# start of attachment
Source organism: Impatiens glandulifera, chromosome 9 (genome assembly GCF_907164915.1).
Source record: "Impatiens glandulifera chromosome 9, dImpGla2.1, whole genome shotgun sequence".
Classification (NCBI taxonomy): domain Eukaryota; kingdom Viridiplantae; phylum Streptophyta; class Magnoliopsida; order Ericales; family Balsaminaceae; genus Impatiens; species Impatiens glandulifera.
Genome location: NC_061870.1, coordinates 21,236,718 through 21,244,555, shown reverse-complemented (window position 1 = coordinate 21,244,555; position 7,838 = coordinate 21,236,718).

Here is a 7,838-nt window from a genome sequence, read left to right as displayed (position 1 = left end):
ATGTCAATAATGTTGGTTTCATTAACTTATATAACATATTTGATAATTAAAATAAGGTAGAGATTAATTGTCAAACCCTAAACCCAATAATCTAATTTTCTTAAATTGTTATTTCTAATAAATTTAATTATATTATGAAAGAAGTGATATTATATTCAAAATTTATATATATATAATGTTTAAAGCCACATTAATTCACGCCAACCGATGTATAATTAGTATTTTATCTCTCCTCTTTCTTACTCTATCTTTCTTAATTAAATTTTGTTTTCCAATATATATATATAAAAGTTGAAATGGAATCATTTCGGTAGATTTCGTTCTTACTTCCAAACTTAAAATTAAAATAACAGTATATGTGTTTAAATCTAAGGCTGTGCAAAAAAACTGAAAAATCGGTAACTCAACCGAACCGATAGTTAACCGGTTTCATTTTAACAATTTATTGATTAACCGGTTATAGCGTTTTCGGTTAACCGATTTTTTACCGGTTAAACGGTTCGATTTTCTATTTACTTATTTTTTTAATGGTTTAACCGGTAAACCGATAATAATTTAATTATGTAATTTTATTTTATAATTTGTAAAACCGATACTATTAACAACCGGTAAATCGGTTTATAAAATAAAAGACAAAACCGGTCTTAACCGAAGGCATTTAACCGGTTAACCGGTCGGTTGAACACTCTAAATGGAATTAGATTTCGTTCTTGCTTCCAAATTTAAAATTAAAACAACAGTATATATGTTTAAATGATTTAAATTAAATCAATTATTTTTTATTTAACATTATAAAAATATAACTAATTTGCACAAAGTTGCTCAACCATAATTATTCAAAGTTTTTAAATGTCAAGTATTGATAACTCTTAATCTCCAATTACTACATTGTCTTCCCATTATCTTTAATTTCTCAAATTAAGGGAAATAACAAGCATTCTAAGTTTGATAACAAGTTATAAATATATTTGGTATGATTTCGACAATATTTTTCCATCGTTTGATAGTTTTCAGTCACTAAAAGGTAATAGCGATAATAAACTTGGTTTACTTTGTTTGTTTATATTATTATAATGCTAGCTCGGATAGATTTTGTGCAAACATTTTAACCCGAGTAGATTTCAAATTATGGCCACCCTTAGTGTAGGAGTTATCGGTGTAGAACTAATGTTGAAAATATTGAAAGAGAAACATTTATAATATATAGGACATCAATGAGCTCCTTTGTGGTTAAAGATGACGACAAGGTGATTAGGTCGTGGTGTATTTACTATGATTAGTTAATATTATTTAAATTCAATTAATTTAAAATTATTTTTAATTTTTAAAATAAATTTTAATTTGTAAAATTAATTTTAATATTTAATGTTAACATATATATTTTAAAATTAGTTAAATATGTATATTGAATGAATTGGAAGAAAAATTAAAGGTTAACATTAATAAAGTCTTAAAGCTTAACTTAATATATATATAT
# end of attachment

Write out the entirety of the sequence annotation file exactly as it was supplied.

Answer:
Source organism: Impatiens glandulifera, chromosome 9 (genome assembly GCF_907164915.1).
Source record: "Impatiens glandulifera chromosome 9, dImpGla2.1, whole genome shotgun sequence".
Classification (NCBI taxonomy): domain Eukaryota; kingdom Viridiplantae; phylum Streptophyta; class Magnoliopsida; order Ericales; family Balsaminaceae; genus Impatiens; species Impatiens glandulifera.
Genome location: NC_061870.1, coordinates 21,236,718 through 21,244,555, shown reverse-complemented (window position 1 = coordinate 21,244,555; position 7,838 = coordinate 21,236,718).

Here is a 7,838-nt window from a genome sequence, read left to right as displayed (position 1 = left end):
ATGTCAATAATGTTGGTTTCATTAACTTATATAACATATTTGATAATTAAAATAAGGTAGAGATTAATTGTCAAACCCTAAACCCAATAATCTAATTTTCTTAAATTGTTATTTCTAATAAATTTAATTATATTATGAAAGAAGTGATATTATATTCAAAATTTATATATATATAATGTTTAAAGCCACATTAATTCACGCCAACCGATGTATAATTAGTATTTTATCTCTCCTCTTTCTTACTCTATCTTTCTTAATTAAATTTTGTTTTCCAATATATATATATAAAAGTTGAAATGGAATCATTTCGGTAGATTTCGTTCTTACTTCCAAACTTAAAATTAAAATAACAGTATATGTGTTTAAATCTAAGGCTGTGCAAAAAAACTGAAAAATCGGTAACTCAACCGAACCGATAGTTAACCGGTTTCATTTTAACAATTTATTGATTAACCGGTTATAGCGTTTTCGGTTAACCGATTTTTTACCGGTTAAACGGTTCGATTTTCTATTTACTTATTTTTTTAATGGTTTAACCGGTAAACCGATAATAATTTAATTATGTAATTTTATTTTATAATTTGTAAAACCGATACTATTAACAACCGGTAAATCGGTTTATAAAATAAAAGACAAAACCGGTCTTAACCGAAGGCATTTAACCGGTTAACCGGTCGGTTGAACACTCTAAATGGAATTAGATTTCGTTCTTGCTTCCAAATTTAAAATTAAAACAACAGTATATATGTTTAAATGATTTAAATTAAATCAATTATTTTTTATTTAACATTATAAAAATATAACTAATTTGCACAAAGTTGCTCAACCATAATTATTCAAAGTTTTTAAATGTCAAGTATTGATAACTCTTAATCTCCAATTACTACATTGTCTTCCCATTATCTTTAATTTCTCAAATTAAGGGAAATAACAAGCATTCTAAGTTTGATAACAAGTTATAAATATATTTGGTATGATTTCGACAATATTTTTCCATCGTTTGATAGTTTTCAGTCACTAAAAGGTAATAGCGATAATAAACTTGGTTTACTTTGTTTGTTTATATTATTATAATGCTAGCTCGGATAGATTTTGTGCAAACATTTTAACCCGAGTAGATTTCAAATTATGGCCACCCTTAGTGTAGGAGTTATCGGTGTAGAACTAATGTTGAAAATATTGAAAGAGAAACATTTATAATATATAGGACATCAATGAGCTCCTTTGTGGTTAAAGATGACGACAAGGTGATTAGGTCGTGGTGTATTTACTATGATTAGTTAATATTATTTAAATTCAATTAATTTAAAATTATTTTTAATTTTTAAAATAAATTTTAATTTGTAAAATTAATTTTAATATTTAATGTTAACATATATATTTTAAAATTAGTTAAATATGTATATTGAATGAATTGGAAGAAAAATTAAAGGTTAACATTAATAAAGTCTTAAAGCTTAACTTAATATATATATAT